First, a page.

Deadline to register for November election is Tuesday, Oct. 9

Voters enter the Burton Barr Central Library polling location in Phoenix Tuesday morning to vote in Arizona’s primary elections. (Photo by Celisse Jones/Cronkite News)

PHOENIX – Arizonans hoping to cast ballots in the Nov. 6 general election have until Tuesday, Oct. 9, to register.

The Arizona Secretary of State’s office reports there were 3,632,045 registered voters in the state as of Aug. 1, and 2,661,497 voters cast ballots in August’s primary election. As of Friday, Oct. 5, there are 2,227,514 registered voters in Maricopa county according to the Recorder’s office.

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Voter turnout for midterm elections like this one usually is lower than in years when the president is on the ballot. But 2018 is a time of deep divisiveness over a range of issues, including immigration and the border wall, reproductive rights, environmental protections and who should sit on the Supreme Court.

With the recent swell of women in politics and the seemingly continuous swirl of controversy within the government, Democrats are hopeful they can take control of the U.S. House and, perhaps, gain the majority in the Senate.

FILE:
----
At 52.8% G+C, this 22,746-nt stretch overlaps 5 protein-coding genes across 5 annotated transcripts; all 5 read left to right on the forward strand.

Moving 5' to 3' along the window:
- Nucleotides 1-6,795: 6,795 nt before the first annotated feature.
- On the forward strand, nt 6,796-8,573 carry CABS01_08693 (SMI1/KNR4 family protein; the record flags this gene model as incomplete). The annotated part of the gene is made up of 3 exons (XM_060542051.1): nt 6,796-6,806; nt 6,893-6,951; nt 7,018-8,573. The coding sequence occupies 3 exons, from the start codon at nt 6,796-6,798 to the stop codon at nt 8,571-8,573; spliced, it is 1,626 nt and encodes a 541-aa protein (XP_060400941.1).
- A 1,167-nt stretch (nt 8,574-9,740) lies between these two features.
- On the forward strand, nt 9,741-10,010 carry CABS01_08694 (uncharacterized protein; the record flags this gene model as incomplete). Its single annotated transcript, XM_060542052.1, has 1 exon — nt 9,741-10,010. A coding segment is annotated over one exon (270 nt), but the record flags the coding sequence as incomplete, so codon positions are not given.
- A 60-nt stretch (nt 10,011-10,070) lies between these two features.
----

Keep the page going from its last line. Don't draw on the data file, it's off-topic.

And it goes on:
Arizonans will choose between Gov. Doug Ducey and David Garcia. Reps. Martha McSally and Kyrsten Sinema are vying to replace retiring Sen. Jeff Flake, and all nine Arizona congressional seats are up for grabs.

Many groups have been out in force over the past weeks as the registration deadline approached.

Arizona State’s Graduate and Professional Student Association has held events this week on the school’s Tempe and Glendale campuses to register students and ensure that their voter registration is current.

“Registering to vote can be an intimidating and complicated process for already busy students, so we want to help remove some of the barriers that prevent students from registering,” said Sarah Geren, Vice President of External Affairs for GPSA.

Secretary of State Michele Reagan, whose office is in charge of elections in Arizona, tweeted that residents should “be wary of online sites or phone calls offering voter registration services.”

“Many of these sites collect an individual’s personal information to only turn around and sell it to marketing companies to generate revenue,” Reagan said in a press release this week.

The state’s official voter registration website is You can register to vote or update your personal information and party affiliation there, or at a county recorder’s office near you.

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